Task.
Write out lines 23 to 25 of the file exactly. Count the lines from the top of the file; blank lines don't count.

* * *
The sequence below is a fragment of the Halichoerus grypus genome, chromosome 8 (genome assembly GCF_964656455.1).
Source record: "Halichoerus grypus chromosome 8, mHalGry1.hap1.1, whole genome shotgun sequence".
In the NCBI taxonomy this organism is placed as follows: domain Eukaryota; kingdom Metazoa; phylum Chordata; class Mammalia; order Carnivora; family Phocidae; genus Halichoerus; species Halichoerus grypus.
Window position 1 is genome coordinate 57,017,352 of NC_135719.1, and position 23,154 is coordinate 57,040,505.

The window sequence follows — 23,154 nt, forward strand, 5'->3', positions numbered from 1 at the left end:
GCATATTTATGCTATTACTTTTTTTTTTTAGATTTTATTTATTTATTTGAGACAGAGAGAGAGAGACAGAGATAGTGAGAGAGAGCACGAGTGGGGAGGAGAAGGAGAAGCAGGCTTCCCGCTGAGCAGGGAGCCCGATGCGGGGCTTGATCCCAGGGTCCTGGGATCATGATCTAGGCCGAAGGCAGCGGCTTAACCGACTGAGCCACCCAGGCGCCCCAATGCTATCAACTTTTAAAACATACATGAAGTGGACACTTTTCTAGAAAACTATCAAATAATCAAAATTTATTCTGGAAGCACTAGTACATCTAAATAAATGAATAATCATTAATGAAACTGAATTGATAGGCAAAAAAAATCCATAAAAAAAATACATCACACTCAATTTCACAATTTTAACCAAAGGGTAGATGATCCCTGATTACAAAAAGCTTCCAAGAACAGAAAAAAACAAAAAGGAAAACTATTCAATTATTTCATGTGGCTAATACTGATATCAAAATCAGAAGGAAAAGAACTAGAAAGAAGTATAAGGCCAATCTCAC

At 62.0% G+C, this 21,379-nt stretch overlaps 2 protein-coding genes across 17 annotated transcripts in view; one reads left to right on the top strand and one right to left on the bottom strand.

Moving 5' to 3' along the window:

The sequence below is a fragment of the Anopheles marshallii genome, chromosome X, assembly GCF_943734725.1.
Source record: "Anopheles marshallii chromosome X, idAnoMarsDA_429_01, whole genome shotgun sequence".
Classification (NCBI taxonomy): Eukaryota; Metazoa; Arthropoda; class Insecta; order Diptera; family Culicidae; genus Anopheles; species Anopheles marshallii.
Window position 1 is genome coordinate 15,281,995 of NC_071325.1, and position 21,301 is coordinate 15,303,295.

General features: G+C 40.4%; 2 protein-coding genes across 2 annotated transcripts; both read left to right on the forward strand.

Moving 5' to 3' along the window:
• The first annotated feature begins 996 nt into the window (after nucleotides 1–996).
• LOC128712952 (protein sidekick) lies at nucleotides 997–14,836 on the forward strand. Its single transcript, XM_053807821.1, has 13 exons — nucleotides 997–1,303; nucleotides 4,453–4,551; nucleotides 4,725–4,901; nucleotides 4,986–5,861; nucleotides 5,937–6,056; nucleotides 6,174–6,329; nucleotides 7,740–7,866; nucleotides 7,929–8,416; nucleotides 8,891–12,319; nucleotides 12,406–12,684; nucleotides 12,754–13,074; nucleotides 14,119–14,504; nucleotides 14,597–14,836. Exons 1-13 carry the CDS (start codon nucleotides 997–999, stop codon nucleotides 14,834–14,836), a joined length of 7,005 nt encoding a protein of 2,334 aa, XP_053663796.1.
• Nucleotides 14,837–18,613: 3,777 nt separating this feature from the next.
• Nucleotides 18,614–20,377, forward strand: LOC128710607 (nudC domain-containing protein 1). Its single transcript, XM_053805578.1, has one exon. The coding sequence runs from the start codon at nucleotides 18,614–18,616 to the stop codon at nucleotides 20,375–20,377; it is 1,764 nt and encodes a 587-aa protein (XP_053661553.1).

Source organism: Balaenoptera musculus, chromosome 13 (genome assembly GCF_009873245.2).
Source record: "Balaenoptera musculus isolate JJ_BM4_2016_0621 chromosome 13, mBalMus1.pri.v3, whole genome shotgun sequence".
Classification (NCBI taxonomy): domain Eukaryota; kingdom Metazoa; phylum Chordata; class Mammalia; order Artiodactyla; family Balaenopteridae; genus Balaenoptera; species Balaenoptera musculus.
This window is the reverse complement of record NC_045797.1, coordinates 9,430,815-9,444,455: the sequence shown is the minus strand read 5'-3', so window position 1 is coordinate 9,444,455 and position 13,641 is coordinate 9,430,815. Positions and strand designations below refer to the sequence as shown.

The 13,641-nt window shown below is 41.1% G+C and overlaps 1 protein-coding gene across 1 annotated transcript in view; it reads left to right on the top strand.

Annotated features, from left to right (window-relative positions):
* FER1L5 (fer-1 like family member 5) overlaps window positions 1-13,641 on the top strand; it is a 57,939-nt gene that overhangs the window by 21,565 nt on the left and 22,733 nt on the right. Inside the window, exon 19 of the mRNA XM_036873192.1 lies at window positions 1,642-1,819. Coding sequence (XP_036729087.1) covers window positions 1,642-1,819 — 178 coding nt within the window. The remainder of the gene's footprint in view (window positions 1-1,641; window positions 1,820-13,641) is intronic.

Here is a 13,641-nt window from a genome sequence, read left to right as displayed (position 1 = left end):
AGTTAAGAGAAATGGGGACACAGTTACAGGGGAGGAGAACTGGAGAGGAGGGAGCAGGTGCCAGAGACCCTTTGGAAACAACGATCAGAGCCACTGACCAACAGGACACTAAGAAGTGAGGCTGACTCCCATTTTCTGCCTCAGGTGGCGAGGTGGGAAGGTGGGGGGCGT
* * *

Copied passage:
The 13,641-nt window shown below is 41.1% G+C and overlaps 1 protein-coding gene across 1 annotated transcript in view; it reads left to right on the top strand.

Annotated features, from left to right (window-relative positions):
* FER1L5 (fer-1 like family member 5) overlaps window positions 1-13,641 on the top strand; it is a 57,939-nt gene that overhangs the window by 21,565 nt on the left and 22,733 nt on the right. Inside the window, exon 19 of the mRNA XM_036873192.1 lies at window positions 1,642-1,819. Coding sequence (XP_036729087.1) covers window positions 1,642-1,819 — 178 coding nt within the window. The remainder of the gene's footprint in view (window positions 1-1,641; window positions 1,820-13,641) is intronic.